NYT India Ink - India’s Hidden Health Care Labor Force
As India grapples with the daunting challenge of providing health care to the millions who can’t afford or access it, a growing number of “affordable health care” entrepreneurs are focused on developing new solutions for the rural and remote parts of the country.
One such initiative is gaining steam in Thanjavur in Tamil Nadu, where IKP Center for Technologies in Public Health has partnered with a local nonprofit, Sughavazhvu Healthcare, to set up a network of well-equipped health centers that provide a broad range of health care services.
“In India, money is not the problem,” said Nachiket Mor, a public health expert who is an IKP Center director and chairman of Sughavazhvu Healthcare. ”Manpower is not the problem. We just need to create and demonstrate on the ground how a primary health care system can work,” he said.
Courtesy of Zeena Johar/SughavazhvuA physician examining a patient in Sughavazhvu’s rural clinic in Andipatti, Thanjavur, Tamil Nadu.
The pilot, not-for-profit project is currently running seven facilities, which, Mr. Mor said, “could act as model primary health subcenters.” Each center has protocols for the treatment of a wide range of ailments, including cardiovascular diseases, diabetes, anemia, oral health, women’s health and reproductive care, ophthalmic care and even mental health counseling and treatment.
Across India, access to health care remains a pressing problem, exacerbated by the country’s large population and shortage of doctors. Nowhere is this challenge more acute than in rural India, which is experiencing a severe shortage of qualified health care practitioners. According to Health Ministry statistics, the doctor-to-patient ratio for rural India is one to 30,000; the World Health Organization recommends a ratio of one to 1,000.
This leaves the health of rural populations largely in the hands of people who aren’t always fully qualified, including family elders, midwives and doulas, untrained community health workers and accredited social health activists (known as ASHA workers) who merely refer patients up the chain to specialists and bigger-city hospitals, Mr. Mor said.
The Indian government has tried to fill this gap by providing low-cost care through rural health centers, called “subcenters,” in villages, tasked with offering primary care. But often they are empty rooms, Mr. Mor said, with little or no qualified staff or facilities.
The Tamil Nadu pilot program is intended to show that it is possible to provide continuous, quality health care for rural communities by using village-based “health extension workers” to assist doctors.
What Mr. Mor calls his “game changer” is India’s large talent pool of what are known as “Ayush” doctors, practitioners of Ayurveda, Unani and Siddha medicine, who are trained in indigenous medical education. (Unani medicine originated in the Arab world, while Siddha is from Tamil Nadu.) There are 750,000 qualified and registered Ayush practitioners who are currently severely underutilized, he said.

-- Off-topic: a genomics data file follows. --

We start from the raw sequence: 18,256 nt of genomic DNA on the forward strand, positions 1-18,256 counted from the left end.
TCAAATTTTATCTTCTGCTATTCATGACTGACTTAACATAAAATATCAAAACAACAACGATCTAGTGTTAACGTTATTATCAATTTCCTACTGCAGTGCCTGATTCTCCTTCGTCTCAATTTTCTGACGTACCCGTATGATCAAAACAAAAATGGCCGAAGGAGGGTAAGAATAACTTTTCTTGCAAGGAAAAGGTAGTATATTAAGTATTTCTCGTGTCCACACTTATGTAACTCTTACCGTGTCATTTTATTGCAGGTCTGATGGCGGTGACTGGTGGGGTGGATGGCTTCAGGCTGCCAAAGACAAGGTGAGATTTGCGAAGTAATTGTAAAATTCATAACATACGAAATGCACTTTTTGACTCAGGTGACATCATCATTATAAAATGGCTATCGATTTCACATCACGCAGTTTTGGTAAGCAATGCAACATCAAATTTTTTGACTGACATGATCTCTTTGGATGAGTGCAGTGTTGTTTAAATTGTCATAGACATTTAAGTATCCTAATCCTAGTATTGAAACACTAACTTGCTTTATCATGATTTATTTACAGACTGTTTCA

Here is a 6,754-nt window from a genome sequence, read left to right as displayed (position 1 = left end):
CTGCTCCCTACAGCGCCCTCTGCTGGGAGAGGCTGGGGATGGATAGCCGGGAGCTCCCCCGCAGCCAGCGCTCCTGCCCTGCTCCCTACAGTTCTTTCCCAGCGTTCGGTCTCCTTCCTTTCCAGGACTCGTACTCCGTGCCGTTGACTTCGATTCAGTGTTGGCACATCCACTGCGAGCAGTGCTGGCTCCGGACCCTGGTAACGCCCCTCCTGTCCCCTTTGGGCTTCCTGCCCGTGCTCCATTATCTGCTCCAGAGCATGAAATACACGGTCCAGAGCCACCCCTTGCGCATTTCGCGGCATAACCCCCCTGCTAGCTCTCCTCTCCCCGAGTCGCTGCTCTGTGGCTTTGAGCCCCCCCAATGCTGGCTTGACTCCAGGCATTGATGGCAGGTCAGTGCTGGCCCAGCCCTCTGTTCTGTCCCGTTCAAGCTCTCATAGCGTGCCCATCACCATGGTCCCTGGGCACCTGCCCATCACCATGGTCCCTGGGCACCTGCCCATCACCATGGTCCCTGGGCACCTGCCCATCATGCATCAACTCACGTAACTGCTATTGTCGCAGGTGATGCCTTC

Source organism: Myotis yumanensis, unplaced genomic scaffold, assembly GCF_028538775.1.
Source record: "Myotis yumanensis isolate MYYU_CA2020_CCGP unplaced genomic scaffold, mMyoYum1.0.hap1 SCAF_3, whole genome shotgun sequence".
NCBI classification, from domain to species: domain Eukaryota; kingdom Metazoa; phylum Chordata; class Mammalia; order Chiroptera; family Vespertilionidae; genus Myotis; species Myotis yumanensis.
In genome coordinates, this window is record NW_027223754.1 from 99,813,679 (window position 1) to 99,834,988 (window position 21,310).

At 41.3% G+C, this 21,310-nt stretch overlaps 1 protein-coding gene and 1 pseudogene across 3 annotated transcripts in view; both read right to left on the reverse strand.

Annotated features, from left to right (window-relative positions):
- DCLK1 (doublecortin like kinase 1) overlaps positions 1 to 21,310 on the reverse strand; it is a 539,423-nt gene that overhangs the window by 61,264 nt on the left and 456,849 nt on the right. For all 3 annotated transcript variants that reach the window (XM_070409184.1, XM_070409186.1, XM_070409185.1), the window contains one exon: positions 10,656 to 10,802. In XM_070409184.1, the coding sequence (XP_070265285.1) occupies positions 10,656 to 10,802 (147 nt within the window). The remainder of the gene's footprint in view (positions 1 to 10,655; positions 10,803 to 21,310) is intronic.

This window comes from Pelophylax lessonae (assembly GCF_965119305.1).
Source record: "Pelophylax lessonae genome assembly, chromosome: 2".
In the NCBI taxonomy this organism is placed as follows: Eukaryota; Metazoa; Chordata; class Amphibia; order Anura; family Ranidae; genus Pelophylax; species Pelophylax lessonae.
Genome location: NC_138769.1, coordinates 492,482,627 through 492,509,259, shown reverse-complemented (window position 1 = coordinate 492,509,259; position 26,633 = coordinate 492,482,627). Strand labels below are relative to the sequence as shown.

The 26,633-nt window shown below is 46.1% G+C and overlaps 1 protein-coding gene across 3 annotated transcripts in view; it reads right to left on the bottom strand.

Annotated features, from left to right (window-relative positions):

“In our view this talent pool is already large,” he said. “Their services can much more easily be expanded and utilized than the pool of physicians trained in allopathic care,” that is, conventional modern medicine.
These doctors already have much of the training they need, Mr. Mor said, as there is an 80 percent overlap between the curricula they follow to become Ayush doctors and the international M.D. curriculum.
The project trains and certifies these indigenous doctors to serve as “independent care providers” in a rural setting. A Supreme Court judgment made it legal for Ayush doctors to practice conventional medicine, provided they follow certain regulations. The training program has been developed in partnership with the University of Pennsylvania’s School of Nursing.
Mr. Mor said he hopes to find private sector players or state governments to partner with to set up similar facilities across the country. He is in talks with private and state partners in Odisha and Uttaranchal, he said.
He brings to the project his experience as a part of the government committee on universal health coverage instituted by the Planning Commission, which has recommended the establishment of a National Healthcare Reform Commission. It has also recommended the introduction of a new three-year Bachelor of Rural Health Care (BRHC) university program to train rural health care practitioners, double the number of community health workers in rural areas and recruit adequate numbers of dentists, pharmacists, physiotherapists and technicians.
Other countries are also trying to create a cadre of rural health care professionals, and the nongovernment sector has often stepped in when the state has shown reluctance or complacence.
In Bangladesh, for instance, BRAC, the world’s largest development organization, is in the process of training 80,000 community health care providers who, like paramedics, will be taught essential services such as maternal and child health care. They will be able to go door to door to provide services in the poorest parts of the country, Asif Saleh, BRAC’s senior director, said from Dhaka.
Jyoti Pande Lavakare is an author and columnist who has covered entrepreneurs from India and Silicon Valley, including producing features for All India Radio in New Delhi, and writing columns for Mint and the Business Standard. She is currently working on her first novel, “The Memory of Pain.”